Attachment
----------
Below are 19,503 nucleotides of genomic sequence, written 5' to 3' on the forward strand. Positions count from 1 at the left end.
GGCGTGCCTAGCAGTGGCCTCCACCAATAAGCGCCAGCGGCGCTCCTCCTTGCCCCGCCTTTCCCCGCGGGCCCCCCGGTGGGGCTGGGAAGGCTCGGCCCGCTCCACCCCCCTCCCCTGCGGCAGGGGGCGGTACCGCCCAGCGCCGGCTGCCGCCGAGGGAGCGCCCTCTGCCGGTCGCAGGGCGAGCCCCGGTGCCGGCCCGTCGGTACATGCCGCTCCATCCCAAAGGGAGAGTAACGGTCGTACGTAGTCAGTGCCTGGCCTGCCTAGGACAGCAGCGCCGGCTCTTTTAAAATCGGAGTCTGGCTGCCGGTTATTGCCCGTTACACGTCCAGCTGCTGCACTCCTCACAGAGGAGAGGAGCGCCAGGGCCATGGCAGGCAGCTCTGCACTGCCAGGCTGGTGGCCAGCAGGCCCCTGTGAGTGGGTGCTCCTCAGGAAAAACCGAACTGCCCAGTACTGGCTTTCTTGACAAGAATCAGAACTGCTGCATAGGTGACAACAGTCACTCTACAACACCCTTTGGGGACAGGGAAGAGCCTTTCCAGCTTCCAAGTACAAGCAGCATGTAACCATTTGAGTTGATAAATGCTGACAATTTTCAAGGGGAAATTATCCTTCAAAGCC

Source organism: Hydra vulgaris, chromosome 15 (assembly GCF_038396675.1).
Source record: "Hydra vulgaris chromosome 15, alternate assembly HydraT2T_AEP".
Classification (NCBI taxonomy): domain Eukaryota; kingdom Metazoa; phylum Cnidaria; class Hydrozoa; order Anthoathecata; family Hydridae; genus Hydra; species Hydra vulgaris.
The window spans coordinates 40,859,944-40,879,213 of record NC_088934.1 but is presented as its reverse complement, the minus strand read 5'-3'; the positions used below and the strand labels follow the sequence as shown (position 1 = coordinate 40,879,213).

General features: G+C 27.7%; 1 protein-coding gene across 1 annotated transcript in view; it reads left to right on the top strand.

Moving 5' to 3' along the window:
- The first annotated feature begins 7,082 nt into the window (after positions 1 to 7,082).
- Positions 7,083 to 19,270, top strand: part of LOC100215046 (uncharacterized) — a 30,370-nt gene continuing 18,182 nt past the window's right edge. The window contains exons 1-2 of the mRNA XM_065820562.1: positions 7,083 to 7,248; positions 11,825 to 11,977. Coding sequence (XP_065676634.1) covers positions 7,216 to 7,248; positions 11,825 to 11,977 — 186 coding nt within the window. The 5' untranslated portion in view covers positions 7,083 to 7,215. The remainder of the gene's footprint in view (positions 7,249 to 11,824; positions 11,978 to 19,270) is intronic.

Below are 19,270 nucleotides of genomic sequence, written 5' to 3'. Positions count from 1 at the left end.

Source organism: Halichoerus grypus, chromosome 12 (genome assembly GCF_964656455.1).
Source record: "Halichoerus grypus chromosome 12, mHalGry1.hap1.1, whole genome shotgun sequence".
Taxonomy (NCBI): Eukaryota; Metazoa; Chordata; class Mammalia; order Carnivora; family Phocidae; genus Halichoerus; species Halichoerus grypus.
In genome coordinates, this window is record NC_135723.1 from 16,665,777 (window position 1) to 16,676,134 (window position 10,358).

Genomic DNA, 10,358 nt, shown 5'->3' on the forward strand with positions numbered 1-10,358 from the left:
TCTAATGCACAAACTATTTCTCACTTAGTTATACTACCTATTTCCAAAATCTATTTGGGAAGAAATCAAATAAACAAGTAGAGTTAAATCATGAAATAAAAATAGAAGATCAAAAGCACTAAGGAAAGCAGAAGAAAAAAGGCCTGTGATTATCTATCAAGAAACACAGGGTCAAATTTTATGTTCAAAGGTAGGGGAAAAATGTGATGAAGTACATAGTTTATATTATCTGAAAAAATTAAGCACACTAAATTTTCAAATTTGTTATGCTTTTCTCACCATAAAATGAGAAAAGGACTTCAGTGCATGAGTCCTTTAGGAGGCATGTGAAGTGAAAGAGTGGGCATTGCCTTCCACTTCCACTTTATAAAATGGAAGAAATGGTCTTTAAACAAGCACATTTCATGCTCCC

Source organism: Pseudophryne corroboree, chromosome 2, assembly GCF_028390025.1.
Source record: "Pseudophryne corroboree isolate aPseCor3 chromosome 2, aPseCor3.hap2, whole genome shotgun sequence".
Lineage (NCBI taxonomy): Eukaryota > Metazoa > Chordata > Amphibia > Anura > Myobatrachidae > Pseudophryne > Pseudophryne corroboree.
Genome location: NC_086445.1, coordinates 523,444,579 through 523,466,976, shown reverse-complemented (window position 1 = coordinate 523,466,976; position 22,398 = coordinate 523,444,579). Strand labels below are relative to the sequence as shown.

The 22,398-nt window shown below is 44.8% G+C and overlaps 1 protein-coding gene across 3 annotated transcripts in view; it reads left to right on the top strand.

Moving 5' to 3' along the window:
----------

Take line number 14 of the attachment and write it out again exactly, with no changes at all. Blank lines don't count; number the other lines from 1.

Taxonomy (NCBI): Eukaryota; Metazoa; Chordata; class Mammalia; order Carnivora; family Phocidae; genus Halichoerus; species Halichoerus grypus.